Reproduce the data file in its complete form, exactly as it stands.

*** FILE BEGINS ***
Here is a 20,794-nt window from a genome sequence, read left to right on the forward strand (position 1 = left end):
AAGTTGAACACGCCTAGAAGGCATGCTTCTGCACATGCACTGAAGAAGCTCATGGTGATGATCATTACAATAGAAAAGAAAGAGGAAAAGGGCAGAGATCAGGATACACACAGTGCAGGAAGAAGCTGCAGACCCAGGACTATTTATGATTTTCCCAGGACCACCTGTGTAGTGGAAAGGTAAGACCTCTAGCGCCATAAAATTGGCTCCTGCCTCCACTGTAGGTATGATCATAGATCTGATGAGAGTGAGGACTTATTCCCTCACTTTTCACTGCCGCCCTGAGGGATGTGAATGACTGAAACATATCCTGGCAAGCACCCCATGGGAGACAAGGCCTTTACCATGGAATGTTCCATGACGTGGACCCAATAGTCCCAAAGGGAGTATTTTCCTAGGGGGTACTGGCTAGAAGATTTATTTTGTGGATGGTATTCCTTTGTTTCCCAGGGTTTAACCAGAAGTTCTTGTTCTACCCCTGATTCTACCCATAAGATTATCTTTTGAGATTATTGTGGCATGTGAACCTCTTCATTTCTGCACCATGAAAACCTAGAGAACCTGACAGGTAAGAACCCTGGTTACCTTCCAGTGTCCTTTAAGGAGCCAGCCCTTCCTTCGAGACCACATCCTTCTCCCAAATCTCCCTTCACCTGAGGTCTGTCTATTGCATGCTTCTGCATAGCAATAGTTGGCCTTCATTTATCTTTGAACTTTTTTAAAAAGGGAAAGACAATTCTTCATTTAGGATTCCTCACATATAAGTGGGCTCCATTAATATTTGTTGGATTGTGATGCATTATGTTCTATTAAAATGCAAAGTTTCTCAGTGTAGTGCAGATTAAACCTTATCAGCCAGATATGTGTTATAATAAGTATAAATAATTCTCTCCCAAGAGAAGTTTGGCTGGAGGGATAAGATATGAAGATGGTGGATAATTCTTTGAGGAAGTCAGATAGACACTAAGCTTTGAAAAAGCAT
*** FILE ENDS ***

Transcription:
Here is a 20,794-nt window from a genome sequence, read left to right on the forward strand (position 1 = left end):
AAGTTGAACACGCCTAGAAGGCATGCTTCTGCACATGCACTGAAGAAGCTCATGGTGATGATCATTACAATAGAAAAGAAAGAGGAAAAGGGCAGAGATCAGGATACACACAGTGCAGGAAGAAGCTGCAGACCCAGGACTATTTATGATTTTCCCAGGACCACCTGTGTAGTGGAAAGGTAAGACCTCTAGCGCCATAAAATTGGCTCCTGCCTCCACTGTAGGTATGATCATAGATCTGATGAGAGTGAGGACTTATTCCCTCACTTTTCACTGCCGCCCTGAGGGATGTGAATGACTGAAACATATCCTGGCAAGCACCCCATGGGAGACAAGGCCTTTACCATGGAATGTTCCATGACGTGGACCCAATAGTCCCAAAGGGAGTATTTTCCTAGGGGGTACTGGCTAGAAGATTTATTTTGTGGATGGTATTCCTTTGTTTCCCAGGGTTTAACCAGAAGTTCTTGTTCTACCCCTGATTCTACCCATAAGATTATCTTTTGAGATTATTGTGGCATGTGAACCTCTTCATTTCTGCACCATGAAAACCTAGAGAACCTGACAGGTAAGAACCCTGGTTACCTTCCAGTGTCCTTTAAGGAGCCAGCCCTTCCTTCGAGACCACATCCTTCTCCCAAATCTCCCTTCACCTGAGGTCTGTCTATTGCATGCTTCTGCATAGCAATAGTTGGCCTTCATTTATCTTTGAACTTTTTTAAAAAGGGAAAGACAATTCTTCATTTAGGATTCCTCACATATAAGTGGGCTCCATTAATATTTGTTGGATTGTGATGCATTATGTTCTATTAAAATGCAAAGTTTCTCAGTGTAGTGCAGATTAAACCTTATCAGCCAGATATGTGTTATAATAAGTATAAATAATTCTCTCCCAAGAGAAGTTTGGCTGGAGGGATAAGATATGAAGATGGTGGATAATTCTTTGAGGAAGTCAGATAGACACTAAGCTTTGAAAAAGCAT